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What is translational research?

Drug Discovery / 11 September 2020 / Zara Puckrin, BSc

In recent years, there has been an increased focus on the benefits of translational research. “From bench to bedside” has become a popular phrase which underpins the concept at its core. So, what are the benefits of translational research, and what makes a research model translational?


Definition of translational research

The aim of translational research is to predict clinical responses earlier in the drug discovery process. Research can be described as translational if it uses experimental models which more accurately mimic human physiology, such as ex vivo human tissue assays, 3D culture models, and induced pluripotent stem cell (iPSCs) derived models. Translational research, translational medicine, and translational science are terms used interchangeably, but they mean the same thing: better clinical outcomes for Pharma and its patients.


Why is translational research important?

The importance of translational research becomes obvious when looking at current drug failure rates. The financial impact of pharmaceutical attrition is huge, costing Pharma between $800 million and $1.4 billion per candidate. Animal models are considered the gold standard of preclinical research, yet today’s researchers are encouraged to reduce, replace, and refine their animal use in accordance with the Three Rs.

It is thought that by humanizing the preclinical models available to researchers, the efficacy and toxicity of drug candidates can be estimated more accurately, and the number of animals used can be reduced. 3D cell culture models (such as organoids and spheroids) have therefore become increasingly popular in recent years, alongside iPSC-derived human cell lines and human fresh tissue assays.

07AUG20 drug cost attrition failure discovery plainFigure 1: The cost of drug development is rising, with approximately 95% of compounds failing clinical trial. 


Examples of preclinical models transforming translational research

Below, we have highlighted two unique models championed by researchers for their ability to predict clinical responses early. Not only do these assays reflect the complexity of human physiology, but they can be customized to research a wide variety of diseases, whatever your area of research.


Human Skin Explant Assays by REPROCELL (Biopta)

Human skin explant assays are highly-specialized ex vivo models which use skin biopsies from living donors. In these assays, multiple full-thickness skin biopsies are suspended in transwells in vitro. With the dermis submerged in cell culture media, drugs are applied topically to the epidermis and left to incubate. The culture media is then collected for analysis where changes in inflammatory markers and other cytokines are measured.

Human tissue testing possesses the unique advantage of being able to investigate drug behavior at any stage of the drug discovery pipeline. One example of this is AMG 337, which nearly failed clinical trials due to headaches in participants but was rescued by human tissue research. Although a highly specialized area of research, there are a few contract research organizations that provide human skin explant assays, including AnaBios and REPROCELL (Biopta).

A researcher taking punch biopsies from human skin in a dish

Figure 2: A scientist taking full-thickness biopsies for a human skin explant assay


Skimune® 3D Skin Equivalent by Alcyomics®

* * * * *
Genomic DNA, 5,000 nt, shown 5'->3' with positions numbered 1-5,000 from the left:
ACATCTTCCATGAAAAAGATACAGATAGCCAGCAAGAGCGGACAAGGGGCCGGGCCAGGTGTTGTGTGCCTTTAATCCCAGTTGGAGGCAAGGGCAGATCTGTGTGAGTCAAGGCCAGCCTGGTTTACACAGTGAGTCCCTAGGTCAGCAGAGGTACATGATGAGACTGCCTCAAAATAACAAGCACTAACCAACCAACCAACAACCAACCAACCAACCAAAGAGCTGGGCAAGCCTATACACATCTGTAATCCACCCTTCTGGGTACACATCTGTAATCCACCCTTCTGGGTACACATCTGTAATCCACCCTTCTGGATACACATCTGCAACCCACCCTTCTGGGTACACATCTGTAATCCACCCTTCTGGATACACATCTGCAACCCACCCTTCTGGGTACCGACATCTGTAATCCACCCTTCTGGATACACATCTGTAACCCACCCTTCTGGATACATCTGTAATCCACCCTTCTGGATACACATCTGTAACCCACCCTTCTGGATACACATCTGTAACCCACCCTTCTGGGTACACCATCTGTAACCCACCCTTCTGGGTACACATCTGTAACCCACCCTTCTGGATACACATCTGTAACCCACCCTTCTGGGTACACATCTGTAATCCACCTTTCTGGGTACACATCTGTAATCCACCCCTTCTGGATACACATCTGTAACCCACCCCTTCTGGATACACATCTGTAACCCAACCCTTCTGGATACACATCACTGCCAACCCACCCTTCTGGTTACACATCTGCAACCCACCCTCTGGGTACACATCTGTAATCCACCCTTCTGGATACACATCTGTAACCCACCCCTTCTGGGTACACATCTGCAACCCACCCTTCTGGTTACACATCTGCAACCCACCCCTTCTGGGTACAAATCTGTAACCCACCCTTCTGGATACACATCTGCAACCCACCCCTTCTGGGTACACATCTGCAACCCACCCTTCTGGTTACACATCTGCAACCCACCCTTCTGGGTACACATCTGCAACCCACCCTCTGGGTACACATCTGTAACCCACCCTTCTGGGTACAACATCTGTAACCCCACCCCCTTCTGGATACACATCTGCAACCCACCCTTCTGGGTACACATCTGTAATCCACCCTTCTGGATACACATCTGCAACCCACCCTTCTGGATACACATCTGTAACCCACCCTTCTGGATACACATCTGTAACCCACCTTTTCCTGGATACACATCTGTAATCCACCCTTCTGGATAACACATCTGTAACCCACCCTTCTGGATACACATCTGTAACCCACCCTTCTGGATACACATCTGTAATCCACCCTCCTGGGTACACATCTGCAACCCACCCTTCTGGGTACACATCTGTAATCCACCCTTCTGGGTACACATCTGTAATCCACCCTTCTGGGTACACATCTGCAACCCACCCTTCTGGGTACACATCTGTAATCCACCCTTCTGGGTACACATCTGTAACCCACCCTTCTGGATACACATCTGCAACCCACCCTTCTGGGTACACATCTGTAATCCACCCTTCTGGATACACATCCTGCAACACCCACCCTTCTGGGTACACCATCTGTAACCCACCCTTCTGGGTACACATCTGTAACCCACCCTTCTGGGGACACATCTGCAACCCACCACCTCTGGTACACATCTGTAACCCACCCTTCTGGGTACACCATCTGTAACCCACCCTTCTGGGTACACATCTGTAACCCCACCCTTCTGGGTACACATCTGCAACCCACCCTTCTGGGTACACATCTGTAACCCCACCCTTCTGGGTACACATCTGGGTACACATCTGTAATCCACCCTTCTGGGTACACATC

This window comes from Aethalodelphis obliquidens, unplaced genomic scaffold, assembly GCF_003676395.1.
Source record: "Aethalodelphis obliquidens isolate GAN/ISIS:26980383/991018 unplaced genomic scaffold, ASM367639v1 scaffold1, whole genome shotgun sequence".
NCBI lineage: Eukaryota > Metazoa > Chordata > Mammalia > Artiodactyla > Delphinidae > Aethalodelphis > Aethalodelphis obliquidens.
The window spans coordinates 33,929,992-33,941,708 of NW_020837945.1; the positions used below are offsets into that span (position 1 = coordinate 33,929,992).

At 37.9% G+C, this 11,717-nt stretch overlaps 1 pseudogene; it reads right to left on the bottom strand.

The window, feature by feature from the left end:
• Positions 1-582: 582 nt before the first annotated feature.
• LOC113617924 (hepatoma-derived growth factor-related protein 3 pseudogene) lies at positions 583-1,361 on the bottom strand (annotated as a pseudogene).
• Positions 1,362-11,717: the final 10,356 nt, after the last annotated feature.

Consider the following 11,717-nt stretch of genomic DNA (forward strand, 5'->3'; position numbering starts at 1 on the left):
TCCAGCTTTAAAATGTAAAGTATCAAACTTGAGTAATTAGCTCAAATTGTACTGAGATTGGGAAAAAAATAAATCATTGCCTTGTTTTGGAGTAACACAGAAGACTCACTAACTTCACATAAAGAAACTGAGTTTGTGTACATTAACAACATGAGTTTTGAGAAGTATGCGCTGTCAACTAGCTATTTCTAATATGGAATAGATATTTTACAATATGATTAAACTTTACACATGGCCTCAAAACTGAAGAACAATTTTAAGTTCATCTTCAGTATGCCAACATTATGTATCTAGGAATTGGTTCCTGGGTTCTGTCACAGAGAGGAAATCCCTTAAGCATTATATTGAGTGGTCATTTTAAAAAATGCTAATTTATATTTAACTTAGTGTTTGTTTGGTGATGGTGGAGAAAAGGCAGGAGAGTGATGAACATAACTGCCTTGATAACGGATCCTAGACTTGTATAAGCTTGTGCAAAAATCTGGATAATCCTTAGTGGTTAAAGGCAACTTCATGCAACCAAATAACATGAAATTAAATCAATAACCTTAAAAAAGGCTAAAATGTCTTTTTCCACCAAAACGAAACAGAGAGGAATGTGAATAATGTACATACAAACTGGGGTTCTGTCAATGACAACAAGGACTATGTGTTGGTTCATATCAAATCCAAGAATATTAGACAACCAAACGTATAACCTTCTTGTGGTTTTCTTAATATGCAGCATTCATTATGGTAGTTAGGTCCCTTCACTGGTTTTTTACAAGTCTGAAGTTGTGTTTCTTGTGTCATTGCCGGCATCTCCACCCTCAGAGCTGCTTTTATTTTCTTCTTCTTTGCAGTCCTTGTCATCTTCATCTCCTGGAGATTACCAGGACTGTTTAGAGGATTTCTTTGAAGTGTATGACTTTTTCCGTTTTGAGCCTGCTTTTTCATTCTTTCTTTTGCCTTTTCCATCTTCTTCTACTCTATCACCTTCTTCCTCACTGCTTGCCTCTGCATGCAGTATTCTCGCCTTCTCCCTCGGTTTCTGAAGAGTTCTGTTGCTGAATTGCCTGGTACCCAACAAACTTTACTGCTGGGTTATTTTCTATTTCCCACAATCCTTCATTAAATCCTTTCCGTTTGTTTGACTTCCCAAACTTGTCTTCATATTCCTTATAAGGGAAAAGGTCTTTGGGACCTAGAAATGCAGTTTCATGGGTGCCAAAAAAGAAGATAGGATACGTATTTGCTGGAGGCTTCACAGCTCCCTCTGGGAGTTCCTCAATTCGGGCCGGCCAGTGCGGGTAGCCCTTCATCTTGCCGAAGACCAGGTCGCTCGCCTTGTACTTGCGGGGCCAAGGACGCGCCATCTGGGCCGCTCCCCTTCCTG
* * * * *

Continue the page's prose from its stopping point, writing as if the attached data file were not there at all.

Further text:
Skimune® 3D is a full-thickness human skin model developed by Alcyomics® in collaboration with REPROCELL. Composed of primary human skin and autologous immune cells, Skimune® 3D is designed for testing immunological skin reactions. The 3D co-culture model uses Alvetex™, a microscopic scaffold that maintains cell structure in vitro while optimizing cell growth, differentiation, and function.

SEM Alvetex Structure-1Figure 3: Skimune® 3D uses Alvetex™ to maintain cell shape and physiology during culture.


Better translating your discoveries into therapies

REPROCELL (Biopta) is the leading provider of ethically sourced human fresh tissue studies and Alvetex™ technology. Through our global network of tissue suppliers, we can ethically obtain healthy and diseased tissue from your target population, including donors with inflammatory bowel disease (IBD), chronic obstructive pulmonary disease (COPD), atopic dermatitis (AD), and more. Not convinced? You can find out more about the science behind our human fresh skin models below:

Induced psoriasis model
This experiment assesses whether your test articles cause a reduction in inflammatory cytokine release in psoriasis compared with a control compound, such as a ROR-ɣ inhibitor.

View psoriasis model →

Induced acne model (LPS)
This experiment explores whether your test articles cause a reduction in inflammatory cytokine release in acne vulgaris, with betamethasone as a reference compound.

View acne model (LPS) →

Skin inflammation model (PHA)
This assay uses healthy skin punch biopsies which are induced to display an inflammatory phenotype using phytohemagglutinin (PHA) to measure test article efficacy. 

View inflammatory skin model →

Induced atopic dermatitis model
This experiment assesses whether test articles cause a reduction in inflammatory cytokine release in atopic dermatitis, using a steroid as a reference compound.

View atopic dermatitis model →


References

Paul et al. How to improve R&D productivity: the pharmaceutical industry’s grand challenge. Nature Reviews, Drug Discovery. 2010;9:203-214

Amouzadeh et al. Clinical Implications and Translation of an Off-Target Pharmacology Profiling Hit: Adenosine Uptake Inhibition In Vitro Translational Oncology 12:10 (2019)

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